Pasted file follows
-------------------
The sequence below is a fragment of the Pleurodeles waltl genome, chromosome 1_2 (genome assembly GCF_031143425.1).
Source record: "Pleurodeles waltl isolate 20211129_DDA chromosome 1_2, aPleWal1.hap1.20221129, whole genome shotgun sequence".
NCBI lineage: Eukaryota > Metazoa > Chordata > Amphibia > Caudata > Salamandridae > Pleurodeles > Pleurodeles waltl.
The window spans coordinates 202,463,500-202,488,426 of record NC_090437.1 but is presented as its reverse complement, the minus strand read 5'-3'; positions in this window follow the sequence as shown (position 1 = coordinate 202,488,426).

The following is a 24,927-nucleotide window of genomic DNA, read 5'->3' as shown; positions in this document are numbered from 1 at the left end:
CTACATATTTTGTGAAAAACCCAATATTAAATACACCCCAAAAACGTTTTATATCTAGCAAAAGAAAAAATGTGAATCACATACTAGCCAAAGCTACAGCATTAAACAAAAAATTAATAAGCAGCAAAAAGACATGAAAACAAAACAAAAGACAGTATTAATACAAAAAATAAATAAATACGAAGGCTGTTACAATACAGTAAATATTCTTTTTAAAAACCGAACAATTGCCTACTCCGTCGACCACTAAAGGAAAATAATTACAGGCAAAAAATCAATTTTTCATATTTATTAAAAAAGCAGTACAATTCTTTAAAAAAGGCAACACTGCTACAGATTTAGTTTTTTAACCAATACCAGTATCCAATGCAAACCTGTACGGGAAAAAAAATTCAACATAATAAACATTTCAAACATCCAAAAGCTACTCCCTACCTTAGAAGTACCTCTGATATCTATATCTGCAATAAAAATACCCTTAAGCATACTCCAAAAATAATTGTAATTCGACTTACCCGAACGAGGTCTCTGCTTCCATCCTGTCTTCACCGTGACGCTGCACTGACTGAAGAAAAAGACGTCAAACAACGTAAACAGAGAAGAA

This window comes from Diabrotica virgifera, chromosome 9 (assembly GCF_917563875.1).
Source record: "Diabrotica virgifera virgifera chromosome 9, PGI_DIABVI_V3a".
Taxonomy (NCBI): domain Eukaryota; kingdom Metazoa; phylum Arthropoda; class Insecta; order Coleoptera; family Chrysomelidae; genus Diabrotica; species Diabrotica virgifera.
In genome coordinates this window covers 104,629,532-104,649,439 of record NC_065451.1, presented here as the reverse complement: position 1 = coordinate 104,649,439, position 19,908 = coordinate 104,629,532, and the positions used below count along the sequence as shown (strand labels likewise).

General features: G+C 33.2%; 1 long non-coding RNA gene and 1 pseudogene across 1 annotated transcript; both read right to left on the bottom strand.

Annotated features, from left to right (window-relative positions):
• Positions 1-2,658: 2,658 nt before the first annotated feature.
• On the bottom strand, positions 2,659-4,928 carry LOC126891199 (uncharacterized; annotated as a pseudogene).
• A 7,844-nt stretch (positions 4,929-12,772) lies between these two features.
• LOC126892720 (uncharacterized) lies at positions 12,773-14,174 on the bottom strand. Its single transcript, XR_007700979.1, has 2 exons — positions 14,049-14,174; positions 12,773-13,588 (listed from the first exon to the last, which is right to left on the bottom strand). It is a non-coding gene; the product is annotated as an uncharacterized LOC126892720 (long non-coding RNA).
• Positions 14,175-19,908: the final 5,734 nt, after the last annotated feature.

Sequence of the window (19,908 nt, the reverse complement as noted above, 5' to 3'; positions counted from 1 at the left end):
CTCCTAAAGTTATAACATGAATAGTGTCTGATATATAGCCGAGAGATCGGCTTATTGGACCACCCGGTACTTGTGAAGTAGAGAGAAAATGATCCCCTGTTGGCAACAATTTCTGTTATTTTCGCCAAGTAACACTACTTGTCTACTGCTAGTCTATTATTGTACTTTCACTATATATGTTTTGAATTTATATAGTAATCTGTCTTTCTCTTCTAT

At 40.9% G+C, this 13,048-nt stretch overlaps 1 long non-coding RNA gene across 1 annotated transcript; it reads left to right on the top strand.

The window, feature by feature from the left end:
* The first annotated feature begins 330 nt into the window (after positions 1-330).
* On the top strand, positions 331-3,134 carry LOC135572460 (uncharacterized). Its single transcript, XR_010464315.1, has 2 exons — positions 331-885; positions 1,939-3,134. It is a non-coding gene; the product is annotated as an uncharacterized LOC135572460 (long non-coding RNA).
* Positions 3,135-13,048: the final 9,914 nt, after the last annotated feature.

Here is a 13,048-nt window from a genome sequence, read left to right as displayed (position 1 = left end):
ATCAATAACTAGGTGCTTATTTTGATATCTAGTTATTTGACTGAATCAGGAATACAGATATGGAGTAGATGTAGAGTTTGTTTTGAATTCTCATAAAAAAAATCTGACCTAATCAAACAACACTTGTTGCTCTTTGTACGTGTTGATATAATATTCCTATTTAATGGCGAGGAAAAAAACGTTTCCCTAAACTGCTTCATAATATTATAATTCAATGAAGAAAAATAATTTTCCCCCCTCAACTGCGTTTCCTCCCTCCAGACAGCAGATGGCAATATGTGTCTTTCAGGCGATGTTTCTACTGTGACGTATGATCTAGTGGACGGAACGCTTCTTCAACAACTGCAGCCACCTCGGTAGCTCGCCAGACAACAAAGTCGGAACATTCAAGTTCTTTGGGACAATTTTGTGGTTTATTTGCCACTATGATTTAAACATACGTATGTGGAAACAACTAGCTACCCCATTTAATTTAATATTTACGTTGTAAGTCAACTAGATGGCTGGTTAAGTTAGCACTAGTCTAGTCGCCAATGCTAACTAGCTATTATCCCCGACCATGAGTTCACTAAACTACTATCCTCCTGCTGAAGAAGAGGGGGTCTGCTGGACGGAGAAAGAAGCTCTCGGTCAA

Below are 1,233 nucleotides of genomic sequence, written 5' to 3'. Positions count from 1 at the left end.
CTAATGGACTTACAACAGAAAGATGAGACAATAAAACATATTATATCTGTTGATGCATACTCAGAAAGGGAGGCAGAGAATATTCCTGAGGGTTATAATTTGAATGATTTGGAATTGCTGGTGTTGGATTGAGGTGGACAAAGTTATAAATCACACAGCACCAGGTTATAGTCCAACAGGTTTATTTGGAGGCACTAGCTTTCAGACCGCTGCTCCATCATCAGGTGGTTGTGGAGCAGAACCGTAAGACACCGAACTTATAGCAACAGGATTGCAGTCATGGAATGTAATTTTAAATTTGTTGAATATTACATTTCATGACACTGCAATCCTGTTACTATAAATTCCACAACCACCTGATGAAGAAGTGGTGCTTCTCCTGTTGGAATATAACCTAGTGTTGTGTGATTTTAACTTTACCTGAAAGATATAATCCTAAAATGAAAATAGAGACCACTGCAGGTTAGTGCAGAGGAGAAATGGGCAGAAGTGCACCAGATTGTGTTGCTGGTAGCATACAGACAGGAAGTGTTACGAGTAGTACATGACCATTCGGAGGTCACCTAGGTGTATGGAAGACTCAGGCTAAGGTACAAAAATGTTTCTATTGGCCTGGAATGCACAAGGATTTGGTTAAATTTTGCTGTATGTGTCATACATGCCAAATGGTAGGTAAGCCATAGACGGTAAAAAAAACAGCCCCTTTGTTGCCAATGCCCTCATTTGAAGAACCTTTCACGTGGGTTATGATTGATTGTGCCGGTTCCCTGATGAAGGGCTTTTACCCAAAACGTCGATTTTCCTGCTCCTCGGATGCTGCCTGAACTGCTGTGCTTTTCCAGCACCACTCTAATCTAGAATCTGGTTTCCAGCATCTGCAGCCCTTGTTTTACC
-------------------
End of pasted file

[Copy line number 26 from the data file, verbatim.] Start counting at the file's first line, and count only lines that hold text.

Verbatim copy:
ATCAATAACTAGGTGCTTATTTTGATATCTAGTTATTTGACTGAATCAGGAATACAGATATGGAGTAGATGTAGAGTTTGTTTTGAATTCTCATAAAAAAAATCTGACCTAATCAAACAACACTTGTTGCTCTTTGTACGTGTTGATATAATATTCCTATTTAATGGCGAGGAAAAAAACGTTTCCCTAAACTGCTTCATAATATTATAATTCAATGAAGAAAAATAATTTTCCCCCCTCAACTGCGTTTCCTCCCTCCAGACAGCAGATGGCAATATGTGTCTTTCAGGCGATGTTTCTACTGTGACGTATGATCTAGTGGACGGAACGCTTCTTCAACAACTGCAGCCACCTCGGTAGCTCGCCAGACAACAAAGTCGGAACATTCAAGTTCTTTGGGACAATTTTGTGGTTTATTTGCCACTATGATTTAAACATACGTATGTGGAAACAACTAGCTACCCCATTTAATTTAATATTTACGTTGTAAGTCAACTAGATGGCTGGTTAAGTTAGCACTAGTCTAGTCGCCAATGCTAACTAGCTATTATCCCCGACCATGAGTTCACTAAACTACTATCCTCCTGCTGAAGAAGAGGGGGTCTGCTGGACGGAGAAAGAAGCTCTCGGTCAA